In his book "State and Revolution", written on the eve of the October Revolution, in which Lenin discusses Marx's views on the Commune, he says that the rare possibilities for a "peaceful transition to socialism” in the UK and USA, which Marx still saw, have disappeared because of the imperialist war and the repression of the bourgeois state against the proletarian internationalists.

(1) See for example :

The 1872 German Edition,Karl Marx & Friedrich Engels,June 24, 1872, London

“ That passage” [Section II]”would, in many respects, be very differently worded today. In view of the gigantic strides of Modern Industry since 1848, and of the accompanying improved and extended organization of the working class, in view of the practical experience gained, first in the February Revolution, and then, still more, in the Paris Commune, where the proletariat for the first time held political power for two whole months, this programme has in some details been antiquated. One thing especially was proved by the Commune, viz., that “the working class cannot simply lay hold of the ready-made state machinery, and wield it for its own purposes.” (See The Civil War in France: Address of the General Council of the International Working Men’ s Association, 1871, where this point is further developed.)”


2) See : https://www.marxists.org/archive/marx/works/1872/09/08.htm

La Liberté Speech: delivered by Karl Marx on September 8, 1872, in Amsterdam;
Source: K. Marx and F. Engels, On Britain, Foreign Languages Press, Moscow, 1962;
Printed: September 15, 1872, in La Liberte.
Also printed in Dutch, Belgian and German papers.

You know that the institutions, mores, and traditions of various countries must be taken into consideration, and we do not deny that there are countries -- such as America, England, and if I were more familiar with your institutions, I would perhaps also add Holland -- where the workers can attain their goal by peaceful means. This being the case, we must also recognize the fact that in most countries on the Continent the lever of our revolution must be force; it is force to which we must some day appeal in order to erect the rule of labor.”

(3) On Ferdinand Domela Nieuwenhuis See :The German and Dutch Communist Left,ICC,2001,p.19-25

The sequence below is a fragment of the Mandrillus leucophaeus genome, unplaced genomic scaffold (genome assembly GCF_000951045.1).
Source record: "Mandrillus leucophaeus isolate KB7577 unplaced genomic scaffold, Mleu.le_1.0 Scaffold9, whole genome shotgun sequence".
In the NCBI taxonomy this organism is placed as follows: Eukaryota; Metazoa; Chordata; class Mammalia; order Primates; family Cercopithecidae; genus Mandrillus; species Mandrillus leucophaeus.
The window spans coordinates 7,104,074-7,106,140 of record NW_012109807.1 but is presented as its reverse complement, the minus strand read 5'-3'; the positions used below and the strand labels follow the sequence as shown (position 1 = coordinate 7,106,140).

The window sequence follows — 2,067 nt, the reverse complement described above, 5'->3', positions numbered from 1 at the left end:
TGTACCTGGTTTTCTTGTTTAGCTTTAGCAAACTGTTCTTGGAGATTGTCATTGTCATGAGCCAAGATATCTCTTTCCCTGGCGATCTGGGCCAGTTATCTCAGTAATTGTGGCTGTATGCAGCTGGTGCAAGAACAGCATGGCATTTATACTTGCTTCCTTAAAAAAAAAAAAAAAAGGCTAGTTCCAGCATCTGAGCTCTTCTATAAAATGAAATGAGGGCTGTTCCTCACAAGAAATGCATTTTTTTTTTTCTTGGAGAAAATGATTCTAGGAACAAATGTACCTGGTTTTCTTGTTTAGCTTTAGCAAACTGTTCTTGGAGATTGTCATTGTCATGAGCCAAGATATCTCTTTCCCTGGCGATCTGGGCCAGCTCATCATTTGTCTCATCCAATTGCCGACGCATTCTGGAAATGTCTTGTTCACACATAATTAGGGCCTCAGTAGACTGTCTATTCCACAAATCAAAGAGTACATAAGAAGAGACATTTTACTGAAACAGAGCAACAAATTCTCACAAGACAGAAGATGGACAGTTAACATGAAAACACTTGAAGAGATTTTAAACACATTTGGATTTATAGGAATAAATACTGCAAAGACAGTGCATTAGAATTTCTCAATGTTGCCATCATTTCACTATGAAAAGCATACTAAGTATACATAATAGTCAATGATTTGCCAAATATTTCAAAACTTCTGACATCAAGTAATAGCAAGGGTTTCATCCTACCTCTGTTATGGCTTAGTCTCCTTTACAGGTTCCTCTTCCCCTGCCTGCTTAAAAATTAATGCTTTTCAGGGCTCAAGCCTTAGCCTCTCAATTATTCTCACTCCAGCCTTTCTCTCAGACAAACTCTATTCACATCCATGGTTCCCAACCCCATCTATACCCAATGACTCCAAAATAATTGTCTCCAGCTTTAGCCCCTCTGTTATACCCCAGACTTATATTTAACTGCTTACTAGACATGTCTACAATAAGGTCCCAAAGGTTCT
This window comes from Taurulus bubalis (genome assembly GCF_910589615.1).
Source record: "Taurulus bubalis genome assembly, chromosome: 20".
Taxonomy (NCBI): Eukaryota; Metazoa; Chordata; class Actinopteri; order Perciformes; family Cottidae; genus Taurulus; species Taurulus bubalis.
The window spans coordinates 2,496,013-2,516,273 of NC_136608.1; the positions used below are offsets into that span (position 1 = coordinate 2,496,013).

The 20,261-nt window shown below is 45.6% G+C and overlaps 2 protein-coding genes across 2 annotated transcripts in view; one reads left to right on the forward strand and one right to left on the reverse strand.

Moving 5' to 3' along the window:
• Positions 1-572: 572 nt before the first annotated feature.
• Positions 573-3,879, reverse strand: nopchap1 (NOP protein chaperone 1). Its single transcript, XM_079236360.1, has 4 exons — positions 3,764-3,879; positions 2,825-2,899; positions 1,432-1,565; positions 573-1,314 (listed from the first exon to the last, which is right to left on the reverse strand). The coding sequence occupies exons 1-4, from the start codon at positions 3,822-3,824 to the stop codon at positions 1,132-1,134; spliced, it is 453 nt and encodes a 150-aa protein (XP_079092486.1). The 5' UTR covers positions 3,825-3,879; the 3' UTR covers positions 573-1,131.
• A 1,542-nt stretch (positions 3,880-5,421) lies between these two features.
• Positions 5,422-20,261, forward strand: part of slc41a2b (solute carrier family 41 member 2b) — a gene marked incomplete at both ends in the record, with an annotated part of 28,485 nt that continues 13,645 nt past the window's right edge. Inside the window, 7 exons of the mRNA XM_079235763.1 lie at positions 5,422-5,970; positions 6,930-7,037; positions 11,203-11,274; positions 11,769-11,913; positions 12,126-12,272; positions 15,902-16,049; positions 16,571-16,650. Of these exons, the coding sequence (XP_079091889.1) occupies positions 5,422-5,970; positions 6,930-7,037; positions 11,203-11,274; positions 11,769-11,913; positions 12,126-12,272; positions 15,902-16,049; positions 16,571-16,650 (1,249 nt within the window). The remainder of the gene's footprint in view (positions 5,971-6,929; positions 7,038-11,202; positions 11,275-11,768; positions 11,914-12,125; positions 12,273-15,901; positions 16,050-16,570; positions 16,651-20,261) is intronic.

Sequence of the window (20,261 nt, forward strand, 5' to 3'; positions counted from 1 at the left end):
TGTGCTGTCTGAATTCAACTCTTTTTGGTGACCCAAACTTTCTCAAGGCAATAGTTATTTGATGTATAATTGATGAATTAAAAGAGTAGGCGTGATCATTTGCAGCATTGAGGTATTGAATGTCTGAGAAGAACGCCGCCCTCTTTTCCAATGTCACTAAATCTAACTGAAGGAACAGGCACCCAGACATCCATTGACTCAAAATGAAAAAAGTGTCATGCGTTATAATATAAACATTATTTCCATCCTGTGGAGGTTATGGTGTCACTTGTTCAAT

(4) See : Friedrich Engels,Principles of communism,1847,point 19

Question : “Will it be possible for this revolution to take place in one country alone ?”

Answer : “No. (...)the communist revolution will not merely be a national phenomenon but must take place simultaneously in all civilized countries – that is to say, at least in England, America, France, and Germany.”


- My contribution of 25/11 is

- My contribution of 25/11 is to a large extent more or less a repetition of what others in this thread have already said (Marx's moderation / scepticism about the situation in France before the Commune erupted, the objective conditions, reference to Lenin's "State and Revolution" of 1917).
This is so because my comments (at least in their “raw” form) had already been written some time ago.
- Also a correction.
The ICC book is entitled "The Dutch and German Communist Left" (and not "The German and Dutch Communist Left").
In French they even talk about "La Gauche Hollandaise" while referring to the same movement, and that is also the title of the same book by the ICC.
- It was certainly not the first time in "State and Revolution" that Lenin referred to the Paris Commune of 1871.
Was it Nadezhda Kroepskaya who wrote in her "Reminiscences of Lenin " that Lenin spent a long time in the small museum in Paris dedicated to the Commune and that he carefully studied every text and every object, while in general he was not a museum visitor and a visit of a museum of paintings,antiquities and so on quickly bored him ?